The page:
While the IC’s research organization looks into adding security to cloud environments, in the here and now, intelligence agencies are sharing more data.
Employees are every agency’s front line.
At the Transportation Security Administration, most employees never enter our headquarters in Arlington, Va. Instead, 95 percent are on the job at more than 450 airports nationwide, interacting with 2 million people every day and working with hundreds of law enforcement agencies and disparate airport authorities. Yet, every one of them has valuable insights into their specific jobs as well as the agency’s function as a whole.
Town hall meetings and conference calls can do only so much. But Web 2.0 applications make it possible for each employee, regardless of rank or location, to offer input that others can see and that could make a difference in the TSA security mission.
The evolution of our two-year-old social network and ideas forum offers pointers on how your agency can apply this type of technology inexpensively and securely as a business tool:
In early 2007, then TSA Administrator Kip Hawley saw how a computer manufacturer’s Web 2.0 tool let its customers post and rate ideas, which provided the company with valuable feedback. He saw tremendous possibilities for this type of tool at TSA, so he invited some innovative thinkers from various offices at the agency to make it happen.
Members of the IT office who were knowledgeable about Web 2.0 apps picked up on the idea and ran with it. They designed and built the tool on the TSA network from scratch in less than five weeks and called it the IdeaFactory. Other than work hours, there were no additional costs to build the tool. It resides on TSA’s intranet, where all employees can easily find it and participate.
A tool by itself isn’t sufficient. We needed to raise awareness of the IdeaFactory throughout TSA to encourage participation once it launched. The Office of Strategic Communications and Public Affairs publicized the tool via e-mail and in our weekly employee newsletter. Public Affairs also produced a webcast with senior leaders talking directly to employees about the importance of participating in the IdeaFactory.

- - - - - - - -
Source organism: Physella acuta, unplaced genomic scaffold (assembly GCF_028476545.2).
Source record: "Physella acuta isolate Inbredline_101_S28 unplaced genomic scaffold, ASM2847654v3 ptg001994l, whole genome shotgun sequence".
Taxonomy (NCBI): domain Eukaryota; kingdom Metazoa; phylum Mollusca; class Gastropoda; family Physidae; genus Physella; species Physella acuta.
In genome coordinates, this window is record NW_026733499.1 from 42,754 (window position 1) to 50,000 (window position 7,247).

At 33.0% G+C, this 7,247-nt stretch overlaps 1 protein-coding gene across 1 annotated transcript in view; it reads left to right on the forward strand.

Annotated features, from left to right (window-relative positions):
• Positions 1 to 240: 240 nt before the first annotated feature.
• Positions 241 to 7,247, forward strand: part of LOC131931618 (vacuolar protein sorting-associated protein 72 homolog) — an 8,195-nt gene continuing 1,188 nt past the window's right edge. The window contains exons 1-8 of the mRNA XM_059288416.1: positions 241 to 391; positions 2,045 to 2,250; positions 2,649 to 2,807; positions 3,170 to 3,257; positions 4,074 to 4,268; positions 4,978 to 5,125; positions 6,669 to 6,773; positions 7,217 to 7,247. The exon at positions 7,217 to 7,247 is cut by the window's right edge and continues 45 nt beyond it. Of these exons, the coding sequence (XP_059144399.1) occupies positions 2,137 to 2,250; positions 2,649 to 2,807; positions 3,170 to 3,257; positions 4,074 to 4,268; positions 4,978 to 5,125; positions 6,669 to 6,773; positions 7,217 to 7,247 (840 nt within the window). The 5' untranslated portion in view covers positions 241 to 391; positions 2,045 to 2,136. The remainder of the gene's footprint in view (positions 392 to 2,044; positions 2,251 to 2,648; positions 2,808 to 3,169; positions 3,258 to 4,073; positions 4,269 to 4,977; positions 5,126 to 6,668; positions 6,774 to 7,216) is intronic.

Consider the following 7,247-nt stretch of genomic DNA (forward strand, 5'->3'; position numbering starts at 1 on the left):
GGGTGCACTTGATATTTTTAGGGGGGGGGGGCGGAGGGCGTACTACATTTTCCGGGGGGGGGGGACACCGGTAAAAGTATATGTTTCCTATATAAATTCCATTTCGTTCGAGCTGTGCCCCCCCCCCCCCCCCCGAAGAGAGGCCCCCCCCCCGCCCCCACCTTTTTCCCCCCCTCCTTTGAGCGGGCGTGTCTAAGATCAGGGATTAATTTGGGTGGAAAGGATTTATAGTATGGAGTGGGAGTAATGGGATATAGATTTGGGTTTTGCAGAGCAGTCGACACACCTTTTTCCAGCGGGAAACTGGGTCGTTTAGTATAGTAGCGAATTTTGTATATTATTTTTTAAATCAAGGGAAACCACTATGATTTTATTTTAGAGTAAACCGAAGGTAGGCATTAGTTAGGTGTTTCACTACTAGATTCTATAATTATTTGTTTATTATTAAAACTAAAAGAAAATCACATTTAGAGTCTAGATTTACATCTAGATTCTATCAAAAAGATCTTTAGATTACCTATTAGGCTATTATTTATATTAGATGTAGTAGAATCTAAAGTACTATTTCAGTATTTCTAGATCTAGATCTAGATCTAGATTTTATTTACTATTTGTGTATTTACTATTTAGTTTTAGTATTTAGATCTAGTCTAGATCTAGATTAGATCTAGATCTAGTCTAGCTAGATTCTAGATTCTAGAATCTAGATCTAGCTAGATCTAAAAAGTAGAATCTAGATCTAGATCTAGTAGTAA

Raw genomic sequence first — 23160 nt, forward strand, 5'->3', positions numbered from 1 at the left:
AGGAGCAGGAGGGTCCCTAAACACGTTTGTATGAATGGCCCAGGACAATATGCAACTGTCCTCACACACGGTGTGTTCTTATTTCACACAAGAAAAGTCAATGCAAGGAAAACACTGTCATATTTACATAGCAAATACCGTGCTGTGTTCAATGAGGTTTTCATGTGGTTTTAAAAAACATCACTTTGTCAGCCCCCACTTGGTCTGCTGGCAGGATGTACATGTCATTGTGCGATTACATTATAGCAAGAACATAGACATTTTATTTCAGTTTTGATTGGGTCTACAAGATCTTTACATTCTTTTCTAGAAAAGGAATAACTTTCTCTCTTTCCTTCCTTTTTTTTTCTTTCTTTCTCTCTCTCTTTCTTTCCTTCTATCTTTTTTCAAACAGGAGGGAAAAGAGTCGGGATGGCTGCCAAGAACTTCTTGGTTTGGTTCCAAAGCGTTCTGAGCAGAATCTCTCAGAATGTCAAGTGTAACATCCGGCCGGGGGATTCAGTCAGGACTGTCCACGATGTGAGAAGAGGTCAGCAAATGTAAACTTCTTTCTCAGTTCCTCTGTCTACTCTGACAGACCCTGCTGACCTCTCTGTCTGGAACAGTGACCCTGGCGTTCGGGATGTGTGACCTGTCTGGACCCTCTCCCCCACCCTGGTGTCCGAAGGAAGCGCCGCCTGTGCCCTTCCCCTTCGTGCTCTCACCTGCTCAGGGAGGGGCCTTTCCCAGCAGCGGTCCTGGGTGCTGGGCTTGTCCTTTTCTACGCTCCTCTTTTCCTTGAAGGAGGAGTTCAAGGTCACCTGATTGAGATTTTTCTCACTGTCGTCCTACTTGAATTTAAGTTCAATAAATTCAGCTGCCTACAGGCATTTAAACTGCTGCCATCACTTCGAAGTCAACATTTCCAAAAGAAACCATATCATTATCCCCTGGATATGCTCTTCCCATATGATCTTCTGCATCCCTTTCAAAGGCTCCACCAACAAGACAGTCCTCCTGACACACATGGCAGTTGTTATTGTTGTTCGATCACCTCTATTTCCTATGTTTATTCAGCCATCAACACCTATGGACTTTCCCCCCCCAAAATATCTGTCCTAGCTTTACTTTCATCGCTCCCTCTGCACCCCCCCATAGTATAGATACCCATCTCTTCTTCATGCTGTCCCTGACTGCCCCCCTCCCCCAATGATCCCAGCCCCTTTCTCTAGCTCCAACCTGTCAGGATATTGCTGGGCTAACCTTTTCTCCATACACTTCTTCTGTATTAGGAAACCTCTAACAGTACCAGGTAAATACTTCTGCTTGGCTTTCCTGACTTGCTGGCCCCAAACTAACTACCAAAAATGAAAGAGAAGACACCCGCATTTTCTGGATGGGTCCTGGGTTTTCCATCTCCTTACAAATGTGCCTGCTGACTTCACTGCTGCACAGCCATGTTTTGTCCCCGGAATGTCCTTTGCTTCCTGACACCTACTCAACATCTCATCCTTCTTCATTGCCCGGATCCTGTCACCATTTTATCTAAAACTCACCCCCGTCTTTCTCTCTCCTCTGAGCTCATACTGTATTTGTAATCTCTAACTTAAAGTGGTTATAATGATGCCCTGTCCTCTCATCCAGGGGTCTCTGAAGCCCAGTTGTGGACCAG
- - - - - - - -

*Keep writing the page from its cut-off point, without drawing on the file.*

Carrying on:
Soon, the IdeaFactory was being populated with ideas from all over the country on topics ranging from shift scheduling to screening items such as funerary urns. Ideas that garner the most votes rise to the top and receive the most attention. That’s where the IdeaFactory Review Team comes in: They look at the most popular ideas and determine if they can be implemented, and then get the ball rolling. Members of the review team come from various offices at TSA, including Security Operations, Human Capital, IT, Chief Counsel and Public Affairs.
Three full-time employees monitor the IdeaFactory regularly. They look for any ideas that might already be implemented or are in the process of being implemented and let the poster know. Ideas that cannot be implemented, for whatever reason, are tagged as such. The IdeaFactory team also removes any offensive posts or comments, or posts that aren’t actually ideas. People who abuse the site can be banned from using it, although it rarely happens.
So far, employees have posted more than 7,000 suggestions, and TSA has implemented more than 20 IdeaFactory ideas enterprisewide. Local organizations have also adopted some ideas suggested by posters. Offices in TSA also now use the IdeaFactory to issue special challenges to generate ideas on specific topics, such as safety and communications, and these challenges in turn drive new traffic to the site.
The IdeaFactory continues to be a place where you can quickly take the pulse of the workforce and see what topics are hot on employees’ minds. And the best part: It’s just a click away.